Online education platform Coursera wants to drag elite education into the 21st century. Now, it’s getting buy-in from the academy.
A year-old startup may well have become the most important experiment yet aimed at remaking higher education for the Internet age. At the very least, it became the biggest.
A dozen major universities announced that they would begin providing content to Coursera, an innovative platform that makes interactive college classes available to the public free on the web. Next fall, it will offer at least 100 massive open online courses — otherwise known as MOOCs*– designed by professors from schools such as Princeton, CalTech, and Duke that will be capable of delivering lessons to more than 100,000 students at a time.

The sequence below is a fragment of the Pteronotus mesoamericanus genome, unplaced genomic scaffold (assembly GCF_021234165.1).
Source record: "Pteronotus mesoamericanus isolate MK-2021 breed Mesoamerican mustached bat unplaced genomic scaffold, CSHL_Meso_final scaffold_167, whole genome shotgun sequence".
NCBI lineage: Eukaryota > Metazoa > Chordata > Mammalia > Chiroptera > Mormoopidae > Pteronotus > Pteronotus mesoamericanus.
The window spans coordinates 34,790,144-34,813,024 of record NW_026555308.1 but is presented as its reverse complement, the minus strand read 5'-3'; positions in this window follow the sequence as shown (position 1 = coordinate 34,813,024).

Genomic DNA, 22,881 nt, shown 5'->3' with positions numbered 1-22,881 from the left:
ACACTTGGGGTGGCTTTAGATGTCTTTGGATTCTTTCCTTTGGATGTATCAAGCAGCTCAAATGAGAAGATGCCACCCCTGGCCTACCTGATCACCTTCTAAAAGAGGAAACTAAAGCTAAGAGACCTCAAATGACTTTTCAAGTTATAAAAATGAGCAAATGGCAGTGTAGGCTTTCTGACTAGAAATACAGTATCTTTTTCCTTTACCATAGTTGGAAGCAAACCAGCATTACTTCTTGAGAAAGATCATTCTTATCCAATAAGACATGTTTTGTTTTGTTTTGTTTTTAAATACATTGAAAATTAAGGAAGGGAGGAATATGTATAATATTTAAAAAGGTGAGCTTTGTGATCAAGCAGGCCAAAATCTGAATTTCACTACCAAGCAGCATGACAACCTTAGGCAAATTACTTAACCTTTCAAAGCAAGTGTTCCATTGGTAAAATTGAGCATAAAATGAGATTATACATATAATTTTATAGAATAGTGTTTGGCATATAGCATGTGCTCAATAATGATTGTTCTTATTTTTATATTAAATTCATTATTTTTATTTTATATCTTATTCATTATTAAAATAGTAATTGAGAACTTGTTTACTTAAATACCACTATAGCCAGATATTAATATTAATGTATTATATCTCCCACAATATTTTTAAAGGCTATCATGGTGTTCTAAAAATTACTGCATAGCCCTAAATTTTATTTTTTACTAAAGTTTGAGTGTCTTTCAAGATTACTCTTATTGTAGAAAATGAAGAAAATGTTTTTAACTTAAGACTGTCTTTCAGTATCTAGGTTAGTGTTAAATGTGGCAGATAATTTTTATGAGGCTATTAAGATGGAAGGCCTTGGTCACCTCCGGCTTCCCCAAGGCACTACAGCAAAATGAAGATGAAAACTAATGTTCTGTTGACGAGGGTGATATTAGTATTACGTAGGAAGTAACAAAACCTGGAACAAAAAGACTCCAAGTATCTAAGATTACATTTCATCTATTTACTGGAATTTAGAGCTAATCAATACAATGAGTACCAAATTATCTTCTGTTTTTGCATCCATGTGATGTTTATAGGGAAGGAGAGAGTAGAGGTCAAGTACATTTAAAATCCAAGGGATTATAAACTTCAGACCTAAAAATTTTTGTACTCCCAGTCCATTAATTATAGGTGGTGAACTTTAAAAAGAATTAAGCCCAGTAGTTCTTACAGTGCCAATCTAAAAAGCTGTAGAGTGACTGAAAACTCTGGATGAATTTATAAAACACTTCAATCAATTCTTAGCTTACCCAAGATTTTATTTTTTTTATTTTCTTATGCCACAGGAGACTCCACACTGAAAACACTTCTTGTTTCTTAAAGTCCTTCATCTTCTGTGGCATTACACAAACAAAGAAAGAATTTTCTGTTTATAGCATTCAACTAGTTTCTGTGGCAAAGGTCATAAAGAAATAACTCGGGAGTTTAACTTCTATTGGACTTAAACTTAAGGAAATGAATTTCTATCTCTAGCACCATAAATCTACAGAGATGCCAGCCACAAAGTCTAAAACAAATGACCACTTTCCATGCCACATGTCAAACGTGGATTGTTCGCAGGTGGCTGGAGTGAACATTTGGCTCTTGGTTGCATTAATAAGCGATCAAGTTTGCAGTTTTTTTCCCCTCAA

And the deals Coursera recently announced may well prove to be an inflection point for online education, a sector that has traditionally been dominated by for-profit colleges known mostly for their noxious recruitment practices and poor results. That’s because the new partnerships represent an embrace of web-based learning from across the top tier of U.S. universities. And where the elite colleges go, so goes the rest of academia.
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Source: Jordan Weissmann | The Atlantic